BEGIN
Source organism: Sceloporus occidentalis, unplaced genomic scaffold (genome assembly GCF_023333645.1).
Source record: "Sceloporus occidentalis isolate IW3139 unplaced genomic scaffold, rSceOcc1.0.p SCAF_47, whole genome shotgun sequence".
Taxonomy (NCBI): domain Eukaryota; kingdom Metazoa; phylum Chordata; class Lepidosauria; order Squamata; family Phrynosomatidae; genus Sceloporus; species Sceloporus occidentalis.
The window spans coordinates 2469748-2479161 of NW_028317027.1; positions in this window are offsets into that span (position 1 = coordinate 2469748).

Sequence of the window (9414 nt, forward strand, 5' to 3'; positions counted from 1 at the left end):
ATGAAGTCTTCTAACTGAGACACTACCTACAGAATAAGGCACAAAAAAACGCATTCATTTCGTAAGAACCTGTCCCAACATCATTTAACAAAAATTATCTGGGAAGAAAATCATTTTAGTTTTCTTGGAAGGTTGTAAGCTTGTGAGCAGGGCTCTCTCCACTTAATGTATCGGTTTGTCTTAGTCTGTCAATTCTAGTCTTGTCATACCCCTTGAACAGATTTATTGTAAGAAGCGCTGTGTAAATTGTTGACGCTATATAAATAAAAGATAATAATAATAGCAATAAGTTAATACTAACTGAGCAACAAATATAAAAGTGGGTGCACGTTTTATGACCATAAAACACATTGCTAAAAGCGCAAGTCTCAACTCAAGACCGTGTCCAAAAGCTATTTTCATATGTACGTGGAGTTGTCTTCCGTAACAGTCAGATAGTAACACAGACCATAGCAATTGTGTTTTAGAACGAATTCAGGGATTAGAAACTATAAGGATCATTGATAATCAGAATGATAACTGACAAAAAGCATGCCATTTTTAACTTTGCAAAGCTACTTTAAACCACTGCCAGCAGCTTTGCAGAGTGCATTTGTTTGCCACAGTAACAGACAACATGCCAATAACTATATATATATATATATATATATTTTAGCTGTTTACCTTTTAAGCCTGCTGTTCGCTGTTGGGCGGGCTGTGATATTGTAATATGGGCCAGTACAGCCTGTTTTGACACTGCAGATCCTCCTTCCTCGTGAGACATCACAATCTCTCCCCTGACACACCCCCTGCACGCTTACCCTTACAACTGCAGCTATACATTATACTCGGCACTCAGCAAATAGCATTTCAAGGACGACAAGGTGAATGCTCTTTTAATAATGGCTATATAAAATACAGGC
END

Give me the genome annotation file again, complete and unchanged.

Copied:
Source organism: Sceloporus occidentalis, unplaced genomic scaffold (genome assembly GCF_023333645.1).
Source record: "Sceloporus occidentalis isolate IW3139 unplaced genomic scaffold, rSceOcc1.0.p SCAF_47, whole genome shotgun sequence".
Taxonomy (NCBI): domain Eukaryota; kingdom Metazoa; phylum Chordata; class Lepidosauria; order Squamata; family Phrynosomatidae; genus Sceloporus; species Sceloporus occidentalis.
The window spans coordinates 2469748-2479161 of NW_028317027.1; positions in this window are offsets into that span (position 1 = coordinate 2469748).

Sequence of the window (9414 nt, forward strand, 5' to 3'; positions counted from 1 at the left end):
ATGAAGTCTTCTAACTGAGACACTACCTACAGAATAAGGCACAAAAAAACGCATTCATTTCGTAAGAACCTGTCCCAACATCATTTAACAAAAATTATCTGGGAAGAAAATCATTTTAGTTTTCTTGGAAGGTTGTAAGCTTGTGAGCAGGGCTCTCTCCACTTAATGTATCGGTTTGTCTTAGTCTGTCAATTCTAGTCTTGTCATACCCCTTGAACAGATTTATTGTAAGAAGCGCTGTGTAAATTGTTGACGCTATATAAATAAAAGATAATAATAATAGCAATAAGTTAATACTAACTGAGCAACAAATATAAAAGTGGGTGCACGTTTTATGACCATAAAACACATTGCTAAAAGCGCAAGTCTCAACTCAAGACCGTGTCCAAAAGCTATTTTCATATGTACGTGGAGTTGTCTTCCGTAACAGTCAGATAGTAACACAGACCATAGCAATTGTGTTTTAGAACGAATTCAGGGATTAGAAACTATAAGGATCATTGATAATCAGAATGATAACTGACAAAAAGCATGCCATTTTTAACTTTGCAAAGCTACTTTAAACCACTGCCAGCAGCTTTGCAGAGTGCATTTGTTTGCCACAGTAACAGACAACATGCCAATAACTATATATATATATATATATATATTTTAGCTGTTTACCTTTTAAGCCTGCTGTTCGCTGTTGGGCGGGCTGTGATATTGTAATATGGGCCAGTACAGCCTGTTTTGACACTGCAGATCCTCCTTCCTCGTGAGACATCACAATCTCTCCCCTGACACACCCCCTGCACGCTTACCCTTACAACTGCAGCTATACATTATACTCGGCACTCAGCAAATAGCATTTCAAGGACGACAAGGTGAATGCTCTTTTAATAATGGCTATATAAAATACAGGC